|Publication number||US4679843 A|
|Application number||US 06/686,158|
|Publication date||Jul 14, 1987|
|Filing date||Dec 26, 1984|
|Priority date||Dec 26, 1984|
|Publication number||06686158, 686158, US 4679843 A, US 4679843A, US-A-4679843, US4679843 A, US4679843A|
|Inventors||Scott A. Spykerman|
|Original Assignee||Prince Corporation|
|Export Citation||BiBTeX, EndNote, RefMan|
|Patent Citations (16), Referenced by (27), Classifications (6), Legal Events (4)|
|External Links: USPTO, USPTO Assignment, Espacenet|
The present invention pertains to vehicle visors and particularly to a mounting clip assembly for removably securing one end of a visor to the vehicle.
Conventional visors for vehicles, such as automobiles, are permanently attached to the vehicle at one end by a pivot mounting post to permit the visor to be raised and lowered and also moved from the windshield to a side window. Typically, a mounting post extends from the opposite or free end of the visor and can be removably secured in a socket mounted to or near the center of the upper windshield area of the vehicle such that the visor can be removably secured for movement from the front windshield area to the side window area of the vehicle and yet, when in a windshield location, securely held by both the pivot mounting post and the end post and cradle. In recent years, with more compact vehicles, visor designs have incorporated mounting clips which are incorporated within the body of the visor near the free end and extending across the edges of the recess. U.S. Pat. No. 3,429,610 shows one example of such a visor construction.
Some visors are manufactured with a wire frame which extends around the peripheral edge of the visor, the body of which is made of a foam material. In such construction, the upper frame member extends across the top edge of a clip receiving recess and is covered by a roller sleeve. The roller sleeve in turn engages the clip holding cradle. One visor in which a core member is employed is disclosed in U.S. patent application Ser. No. 490,363 entitled VISOR COVERING, filed on May 2, 1983, and employs an integral clip assembly insert which is directly mounted to the polypropylene visor core. Other visors employ a plastic rod extending across a recess in the upper edge of the visor body and is force fitted into the visor pivot rod hinge extending along the edge of the visor. A separate trim piece of molding covers the peripheral edge of the recess.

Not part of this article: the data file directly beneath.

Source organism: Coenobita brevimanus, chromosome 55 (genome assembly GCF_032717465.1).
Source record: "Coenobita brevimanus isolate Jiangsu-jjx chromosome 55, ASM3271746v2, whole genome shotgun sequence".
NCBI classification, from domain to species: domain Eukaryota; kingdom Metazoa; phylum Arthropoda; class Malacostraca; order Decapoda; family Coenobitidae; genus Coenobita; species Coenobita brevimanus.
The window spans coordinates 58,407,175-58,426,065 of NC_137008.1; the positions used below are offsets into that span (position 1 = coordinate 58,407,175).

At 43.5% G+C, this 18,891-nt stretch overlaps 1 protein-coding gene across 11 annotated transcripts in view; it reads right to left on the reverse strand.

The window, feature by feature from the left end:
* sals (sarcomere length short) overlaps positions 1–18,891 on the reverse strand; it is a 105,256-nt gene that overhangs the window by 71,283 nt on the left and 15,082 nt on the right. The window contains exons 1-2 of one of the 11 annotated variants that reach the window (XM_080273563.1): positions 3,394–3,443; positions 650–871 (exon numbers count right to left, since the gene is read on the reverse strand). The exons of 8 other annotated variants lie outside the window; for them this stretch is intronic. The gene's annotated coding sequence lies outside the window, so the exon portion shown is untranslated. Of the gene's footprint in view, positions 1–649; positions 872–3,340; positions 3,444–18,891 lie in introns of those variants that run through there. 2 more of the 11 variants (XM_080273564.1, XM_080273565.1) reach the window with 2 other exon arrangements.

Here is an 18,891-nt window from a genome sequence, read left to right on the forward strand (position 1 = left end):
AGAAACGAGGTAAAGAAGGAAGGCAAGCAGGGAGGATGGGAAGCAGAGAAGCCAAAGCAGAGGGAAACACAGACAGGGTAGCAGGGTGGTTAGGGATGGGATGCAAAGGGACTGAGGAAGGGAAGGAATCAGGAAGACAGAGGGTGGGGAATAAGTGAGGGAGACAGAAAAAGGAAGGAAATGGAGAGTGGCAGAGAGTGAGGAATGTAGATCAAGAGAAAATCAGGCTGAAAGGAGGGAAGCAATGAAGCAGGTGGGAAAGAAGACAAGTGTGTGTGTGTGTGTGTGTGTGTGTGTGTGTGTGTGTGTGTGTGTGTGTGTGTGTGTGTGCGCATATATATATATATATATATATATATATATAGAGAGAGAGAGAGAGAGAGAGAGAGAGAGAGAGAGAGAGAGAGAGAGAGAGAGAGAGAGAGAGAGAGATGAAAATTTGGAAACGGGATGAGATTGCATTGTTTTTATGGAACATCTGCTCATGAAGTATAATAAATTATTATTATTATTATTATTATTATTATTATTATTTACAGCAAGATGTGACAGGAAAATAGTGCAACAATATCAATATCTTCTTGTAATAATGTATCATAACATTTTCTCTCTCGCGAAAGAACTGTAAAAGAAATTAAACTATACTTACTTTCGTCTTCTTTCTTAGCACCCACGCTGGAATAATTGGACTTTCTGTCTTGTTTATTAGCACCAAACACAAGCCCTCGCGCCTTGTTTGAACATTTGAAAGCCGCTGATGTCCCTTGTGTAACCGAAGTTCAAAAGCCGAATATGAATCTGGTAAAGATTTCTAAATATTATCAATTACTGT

Thus, there exists a variety of visor mounting clips which are set-in from the end of the visor body opposite the pivot mounting bracket.
The structure of the present invention represents an improvement over the prior structure by providing a visor mounting clip which allows a clamshell-type upholstery method to be employed to provide a clean appearing, nonbordered recess for the clip and also provides a clip which is relatively inexpensive to assemble and provides a roller interconnection beween the visor and the support socket mounted to the vehicle.
Visors embodying the preferred embodiment of the present invention include a polymeric visor core divided in halves in a clamshell-type configuration in which adjacent the hinged junction of each half there is provided a slot extending inwardly from an edge of the core to define a clip recess. The core includes pin guide and support means extending inwardly from one end of the core and spanning across opposite sides of the edges of the clip recess. The guide and support means are adapted to receive and hold a pin inserted from an end of the core. The pin is inserted while a cylindrical roller sleeve is positioned in alignment with opposing, facing ends of the channel means and is supported in concentric relationship by the pin to complete the clip assembly.
Visors embodying the present invention thus include a polymeric core having an insertable pin mounted thereto for supporting a roller sleeve within a clip defining recess. In the preferred embodiment of the invention, the visor is an upholstered visor with upholstery material surrounding the core and tucked between peripheral edges of each core half to provide a borderless periphery to the visor body including the clip defining recess. The resultant structure is economical to manufacture and provides a roller connection between the end of the visor and the supporting socket therefor to permit the visor to be moved between stored and use positions without pulling from the stationary socket.
These and other features, objects and advantages of the present invention will best be understood by reference to the following description thereof together with the accompanying drawings in which:
FIG. 1 is a perspective view of a visor system embodying the present invention;
FIG. 2 is a perspective view of the structure shown in FIG. 1 with the primary visor moved to a side window position in a vehicle;
FIG. 3 is a fragmentary, enlarged, front elevational view in exploded form of the visor mounting clip of the present invention;
FIG. 4 is a fragmentary, plan view of the visor core halves defining the visor body with the core halves shown in an open position;